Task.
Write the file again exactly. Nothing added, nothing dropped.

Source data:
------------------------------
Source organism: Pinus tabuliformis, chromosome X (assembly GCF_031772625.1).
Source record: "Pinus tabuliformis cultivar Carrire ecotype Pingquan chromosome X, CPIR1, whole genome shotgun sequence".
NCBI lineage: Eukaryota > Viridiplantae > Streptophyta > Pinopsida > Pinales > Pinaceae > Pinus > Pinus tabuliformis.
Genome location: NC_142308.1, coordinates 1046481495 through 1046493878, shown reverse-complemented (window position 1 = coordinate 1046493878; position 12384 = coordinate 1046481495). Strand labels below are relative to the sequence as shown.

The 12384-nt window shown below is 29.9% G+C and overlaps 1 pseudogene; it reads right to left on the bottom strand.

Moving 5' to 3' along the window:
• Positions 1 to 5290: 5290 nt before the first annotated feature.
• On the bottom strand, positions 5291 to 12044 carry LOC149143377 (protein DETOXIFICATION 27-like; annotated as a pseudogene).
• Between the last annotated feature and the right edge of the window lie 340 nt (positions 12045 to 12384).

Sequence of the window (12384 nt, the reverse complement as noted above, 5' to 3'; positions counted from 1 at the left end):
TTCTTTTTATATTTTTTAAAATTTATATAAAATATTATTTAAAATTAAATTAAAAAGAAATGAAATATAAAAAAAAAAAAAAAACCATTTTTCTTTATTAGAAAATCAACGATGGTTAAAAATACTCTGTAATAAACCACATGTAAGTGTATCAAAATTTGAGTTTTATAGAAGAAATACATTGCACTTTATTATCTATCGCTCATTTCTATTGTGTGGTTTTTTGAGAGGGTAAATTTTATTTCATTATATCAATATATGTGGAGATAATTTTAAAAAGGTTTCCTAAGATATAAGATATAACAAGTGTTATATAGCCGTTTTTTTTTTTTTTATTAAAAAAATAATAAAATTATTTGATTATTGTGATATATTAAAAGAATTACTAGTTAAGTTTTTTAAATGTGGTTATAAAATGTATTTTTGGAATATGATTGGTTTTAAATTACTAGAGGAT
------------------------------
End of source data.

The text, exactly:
Source organism: Pinus tabuliformis, chromosome X (assembly GCF_031772625.1).
Source record: "Pinus tabuliformis cultivar Carrire ecotype Pingquan chromosome X, CPIR1, whole genome shotgun sequence".
NCBI lineage: Eukaryota > Viridiplantae > Streptophyta > Pinopsida > Pinales > Pinaceae > Pinus > Pinus tabuliformis.
Genome location: NC_142308.1, coordinates 1046481495 through 1046493878, shown reverse-complemented (window position 1 = coordinate 1046493878; position 12384 = coordinate 1046481495). Strand labels below are relative to the sequence as shown.

The 12384-nt window shown below is 29.9% G+C and overlaps 1 pseudogene; it reads right to left on the bottom strand.

Moving 5' to 3' along the window:
• Positions 1 to 5290: 5290 nt before the first annotated feature.
• On the bottom strand, positions 5291 to 12044 carry LOC149143377 (protein DETOXIFICATION 27-like; annotated as a pseudogene).
• Between the last annotated feature and the right edge of the window lie 340 nt (positions 12045 to 12384).

Sequence of the window (12384 nt, the reverse complement as noted above, 5' to 3'; positions counted from 1 at the left end):
TTCTTTTTATATTTTTTAAAATTTATATAAAATATTATTTAAAATTAAATTAAAAAGAAATGAAATATAAAAAAAAAAAAAAAACCATTTTTCTTTATTAGAAAATCAACGATGGTTAAAAATACTCTGTAATAAACCACATGTAAGTGTATCAAAATTTGAGTTTTATAGAAGAAATACATTGCACTTTATTATCTATCGCTCATTTCTATTGTGTGGTTTTTTGAGAGGGTAAATTTTATTTCATTATATCAATATATGTGGAGATAATTTTAAAAAGGTTTCCTAAGATATAAGATATAACAAGTGTTATATAGCCGTTTTTTTTTTTTTTATTAAAAAAATAATAAAATTATTTGATTATTGTGATATATTAAAAGAATTACTAGTTAAGTTTTTTAAATGTGGTTATAAAATGTATTTTTGGAATATGATTGGTTTTAAATTACTAGAGGAT